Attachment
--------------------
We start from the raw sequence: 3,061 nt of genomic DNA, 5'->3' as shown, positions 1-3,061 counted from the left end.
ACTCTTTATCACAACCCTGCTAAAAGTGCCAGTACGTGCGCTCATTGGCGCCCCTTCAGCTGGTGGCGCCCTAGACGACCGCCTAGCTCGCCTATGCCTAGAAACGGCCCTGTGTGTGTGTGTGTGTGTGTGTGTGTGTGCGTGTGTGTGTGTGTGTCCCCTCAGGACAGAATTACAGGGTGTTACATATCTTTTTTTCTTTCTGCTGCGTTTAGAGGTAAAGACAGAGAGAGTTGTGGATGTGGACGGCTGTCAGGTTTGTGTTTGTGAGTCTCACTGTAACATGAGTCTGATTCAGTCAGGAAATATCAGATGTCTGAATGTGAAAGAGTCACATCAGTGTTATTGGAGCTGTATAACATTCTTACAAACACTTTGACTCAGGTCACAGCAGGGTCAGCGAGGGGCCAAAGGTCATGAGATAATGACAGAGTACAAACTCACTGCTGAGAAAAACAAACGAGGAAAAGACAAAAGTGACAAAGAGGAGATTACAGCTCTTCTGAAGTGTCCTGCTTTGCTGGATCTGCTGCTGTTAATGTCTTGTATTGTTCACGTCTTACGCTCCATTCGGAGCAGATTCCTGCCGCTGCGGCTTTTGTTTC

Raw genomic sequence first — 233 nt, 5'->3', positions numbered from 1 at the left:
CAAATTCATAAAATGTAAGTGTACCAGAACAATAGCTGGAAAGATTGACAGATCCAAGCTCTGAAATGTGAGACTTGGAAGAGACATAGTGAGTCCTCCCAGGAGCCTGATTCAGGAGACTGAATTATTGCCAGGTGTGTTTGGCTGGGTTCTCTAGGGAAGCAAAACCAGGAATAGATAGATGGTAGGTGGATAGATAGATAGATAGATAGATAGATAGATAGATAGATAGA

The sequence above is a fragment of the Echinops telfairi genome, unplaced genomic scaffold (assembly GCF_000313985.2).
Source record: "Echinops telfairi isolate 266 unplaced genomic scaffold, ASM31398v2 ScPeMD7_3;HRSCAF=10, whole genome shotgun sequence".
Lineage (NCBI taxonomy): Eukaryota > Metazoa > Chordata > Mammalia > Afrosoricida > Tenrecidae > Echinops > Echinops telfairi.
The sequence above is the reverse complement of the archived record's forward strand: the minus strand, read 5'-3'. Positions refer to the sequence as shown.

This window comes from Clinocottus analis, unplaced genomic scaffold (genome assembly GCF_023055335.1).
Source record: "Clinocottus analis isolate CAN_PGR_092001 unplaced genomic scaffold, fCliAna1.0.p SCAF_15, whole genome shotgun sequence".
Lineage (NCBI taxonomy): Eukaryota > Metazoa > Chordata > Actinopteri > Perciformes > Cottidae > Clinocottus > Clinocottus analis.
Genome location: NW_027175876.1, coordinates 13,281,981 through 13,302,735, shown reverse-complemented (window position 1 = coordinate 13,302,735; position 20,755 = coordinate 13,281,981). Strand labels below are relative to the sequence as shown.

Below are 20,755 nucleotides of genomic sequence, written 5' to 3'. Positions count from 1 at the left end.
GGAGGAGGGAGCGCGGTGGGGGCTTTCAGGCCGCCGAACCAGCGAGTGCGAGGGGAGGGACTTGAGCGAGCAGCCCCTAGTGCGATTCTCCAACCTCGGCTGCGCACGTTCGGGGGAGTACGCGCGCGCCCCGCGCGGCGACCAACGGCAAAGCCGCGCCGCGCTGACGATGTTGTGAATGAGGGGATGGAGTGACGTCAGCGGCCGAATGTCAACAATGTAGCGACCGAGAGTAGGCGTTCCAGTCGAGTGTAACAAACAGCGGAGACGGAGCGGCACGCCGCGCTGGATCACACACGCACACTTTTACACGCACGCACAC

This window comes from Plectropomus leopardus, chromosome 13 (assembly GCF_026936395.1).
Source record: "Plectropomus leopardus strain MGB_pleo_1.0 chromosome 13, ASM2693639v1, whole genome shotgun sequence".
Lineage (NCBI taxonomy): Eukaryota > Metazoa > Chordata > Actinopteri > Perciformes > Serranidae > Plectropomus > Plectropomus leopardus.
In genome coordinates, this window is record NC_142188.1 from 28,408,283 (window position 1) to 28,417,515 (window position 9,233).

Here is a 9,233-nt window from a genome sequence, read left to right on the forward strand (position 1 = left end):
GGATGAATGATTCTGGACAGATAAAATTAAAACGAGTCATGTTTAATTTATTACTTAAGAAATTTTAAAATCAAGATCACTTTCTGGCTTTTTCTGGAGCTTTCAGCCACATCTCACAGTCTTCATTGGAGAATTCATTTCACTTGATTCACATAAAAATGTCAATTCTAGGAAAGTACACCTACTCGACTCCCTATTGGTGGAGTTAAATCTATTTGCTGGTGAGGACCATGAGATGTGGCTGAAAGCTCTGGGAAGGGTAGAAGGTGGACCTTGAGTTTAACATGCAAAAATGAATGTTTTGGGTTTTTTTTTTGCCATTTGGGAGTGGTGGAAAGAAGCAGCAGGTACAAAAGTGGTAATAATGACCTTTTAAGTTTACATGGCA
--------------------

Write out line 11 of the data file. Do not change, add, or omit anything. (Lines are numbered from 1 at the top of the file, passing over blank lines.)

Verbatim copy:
Lineage (NCBI taxonomy): Eukaryota > Metazoa > Chordata > Actinopteri > Perciformes > Cottidae > Clinocottus > Clinocottus analis.